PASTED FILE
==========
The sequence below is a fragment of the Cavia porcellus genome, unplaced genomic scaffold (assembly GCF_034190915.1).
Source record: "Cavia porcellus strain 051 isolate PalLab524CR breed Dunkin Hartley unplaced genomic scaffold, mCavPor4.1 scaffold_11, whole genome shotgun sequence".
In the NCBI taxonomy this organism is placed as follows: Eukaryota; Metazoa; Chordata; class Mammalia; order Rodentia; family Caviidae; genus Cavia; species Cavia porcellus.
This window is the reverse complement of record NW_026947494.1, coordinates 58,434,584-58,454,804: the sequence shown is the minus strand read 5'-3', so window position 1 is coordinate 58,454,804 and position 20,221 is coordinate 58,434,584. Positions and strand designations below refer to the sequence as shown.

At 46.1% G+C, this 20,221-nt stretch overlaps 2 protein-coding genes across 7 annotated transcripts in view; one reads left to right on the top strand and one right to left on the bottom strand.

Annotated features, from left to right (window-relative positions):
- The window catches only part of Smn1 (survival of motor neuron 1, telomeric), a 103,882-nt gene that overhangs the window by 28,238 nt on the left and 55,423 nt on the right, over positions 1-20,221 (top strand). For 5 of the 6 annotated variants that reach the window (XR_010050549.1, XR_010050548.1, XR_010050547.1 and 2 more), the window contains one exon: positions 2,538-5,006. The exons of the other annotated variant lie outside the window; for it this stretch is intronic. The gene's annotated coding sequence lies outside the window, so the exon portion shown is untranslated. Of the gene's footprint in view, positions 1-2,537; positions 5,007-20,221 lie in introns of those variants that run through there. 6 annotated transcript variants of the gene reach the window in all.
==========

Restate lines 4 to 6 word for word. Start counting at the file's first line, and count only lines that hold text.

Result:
This window is the reverse complement of record NW_026947494.1, coordinates 58,434,584-58,454,804: the sequence shown is the minus strand read 5'-3', so window position 1 is coordinate 58,454,804 and position 20,221 is coordinate 58,434,584. Positions and strand designations below refer to the sequence as shown.

At 46.1% G+C, this 20,221-nt stretch overlaps 2 protein-coding genes across 7 annotated transcripts in view; one reads left to right on the top strand and one right to left on the bottom strand.

Annotated features, from left to right (window-relative positions):